Good fences, good neighbours

By Mark Ross

In order to improve their neighbourly relationships, farmers and forestry owners are developing a Memorandum of Understanding (MoU) to iron out some general principals around fencing, pest management, agrichemical use and understanding on other issues.

The MoU is a positive initiative aimed at improving links between landowners in industries facing similar concerns.

One of the biggest points of contention between farmers and foresters can be fencing.

Good fences make for good neighbours, but when fences are damaged, causing disruptions on either side, disputes often arise.

When your property is several hundred or thousand hectares, it can be hard to resolve problems quickly, especially if the neighbour is an absentee landowner or commercial forestry company.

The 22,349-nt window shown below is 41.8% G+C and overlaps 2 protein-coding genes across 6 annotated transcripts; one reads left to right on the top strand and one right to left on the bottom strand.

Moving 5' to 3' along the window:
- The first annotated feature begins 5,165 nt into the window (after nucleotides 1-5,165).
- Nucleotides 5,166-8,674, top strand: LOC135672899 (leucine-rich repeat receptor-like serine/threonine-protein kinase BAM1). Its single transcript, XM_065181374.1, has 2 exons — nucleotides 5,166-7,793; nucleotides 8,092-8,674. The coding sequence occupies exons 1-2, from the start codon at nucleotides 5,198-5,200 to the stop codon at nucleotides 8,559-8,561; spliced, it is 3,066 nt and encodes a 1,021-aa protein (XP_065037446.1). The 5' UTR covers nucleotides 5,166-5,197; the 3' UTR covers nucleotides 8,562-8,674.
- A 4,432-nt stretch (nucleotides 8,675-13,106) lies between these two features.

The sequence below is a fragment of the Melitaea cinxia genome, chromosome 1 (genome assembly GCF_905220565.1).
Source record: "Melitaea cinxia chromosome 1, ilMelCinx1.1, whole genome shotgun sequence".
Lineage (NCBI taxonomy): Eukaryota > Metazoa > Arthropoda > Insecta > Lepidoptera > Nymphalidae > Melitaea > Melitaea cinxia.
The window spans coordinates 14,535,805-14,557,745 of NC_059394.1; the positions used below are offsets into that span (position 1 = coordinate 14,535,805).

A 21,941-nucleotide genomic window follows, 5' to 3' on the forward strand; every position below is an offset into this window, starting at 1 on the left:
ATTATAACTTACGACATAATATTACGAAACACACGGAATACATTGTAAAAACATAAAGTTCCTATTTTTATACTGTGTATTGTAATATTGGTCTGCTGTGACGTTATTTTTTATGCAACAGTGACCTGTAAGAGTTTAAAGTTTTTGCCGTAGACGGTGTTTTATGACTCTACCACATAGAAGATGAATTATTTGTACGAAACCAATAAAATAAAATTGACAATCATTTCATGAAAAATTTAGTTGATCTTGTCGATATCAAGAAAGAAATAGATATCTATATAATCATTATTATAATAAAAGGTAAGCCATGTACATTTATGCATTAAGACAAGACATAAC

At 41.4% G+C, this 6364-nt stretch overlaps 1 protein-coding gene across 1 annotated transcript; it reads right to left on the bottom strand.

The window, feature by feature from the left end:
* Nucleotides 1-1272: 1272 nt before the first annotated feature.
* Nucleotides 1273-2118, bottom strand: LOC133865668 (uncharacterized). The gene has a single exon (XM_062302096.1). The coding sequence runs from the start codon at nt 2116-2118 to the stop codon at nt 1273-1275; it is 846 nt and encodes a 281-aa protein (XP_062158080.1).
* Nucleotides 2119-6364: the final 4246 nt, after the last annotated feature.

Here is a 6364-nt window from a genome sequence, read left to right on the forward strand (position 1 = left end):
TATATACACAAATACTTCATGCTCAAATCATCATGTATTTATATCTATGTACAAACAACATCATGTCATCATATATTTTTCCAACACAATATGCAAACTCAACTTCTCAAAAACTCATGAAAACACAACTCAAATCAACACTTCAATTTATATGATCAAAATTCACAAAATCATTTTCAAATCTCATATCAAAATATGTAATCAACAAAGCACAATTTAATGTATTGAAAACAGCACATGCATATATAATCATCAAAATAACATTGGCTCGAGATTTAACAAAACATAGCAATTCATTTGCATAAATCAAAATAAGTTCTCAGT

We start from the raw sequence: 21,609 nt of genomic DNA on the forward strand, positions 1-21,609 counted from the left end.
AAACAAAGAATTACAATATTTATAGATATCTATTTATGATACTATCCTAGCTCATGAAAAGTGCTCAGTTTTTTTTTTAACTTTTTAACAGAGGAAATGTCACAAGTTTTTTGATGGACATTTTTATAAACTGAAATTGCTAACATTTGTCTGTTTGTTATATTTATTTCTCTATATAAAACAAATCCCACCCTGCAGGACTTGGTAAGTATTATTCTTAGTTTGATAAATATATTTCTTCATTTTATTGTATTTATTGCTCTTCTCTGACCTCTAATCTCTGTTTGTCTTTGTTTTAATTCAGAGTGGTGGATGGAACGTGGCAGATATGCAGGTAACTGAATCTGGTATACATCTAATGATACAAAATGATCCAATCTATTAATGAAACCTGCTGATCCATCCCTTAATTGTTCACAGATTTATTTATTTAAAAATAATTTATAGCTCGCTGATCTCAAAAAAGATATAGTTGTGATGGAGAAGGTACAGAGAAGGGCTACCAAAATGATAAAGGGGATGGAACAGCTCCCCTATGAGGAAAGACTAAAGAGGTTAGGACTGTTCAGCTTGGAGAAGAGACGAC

As laid out in the MoU, under the requirements of sections 16 and 17 in the Fencing Act, if any fence is damaged or destroyed, repairs need to be carried out as soon as practical.

Depending on the circumstances, owners can share the costs of repair or one of the parties could be liable for the whole cost. For example, in a farmer's case stock damage would incur full repair cost, while foresters will be up for full charges should one of their trees fall and cause damage.

Often the problem is identifying who owns the fence, so it makes sense to have agreements.

Both forestry and farming play important parts in New Zealand's economic growth. It is important we remain good neighbours.

- Hamilton News

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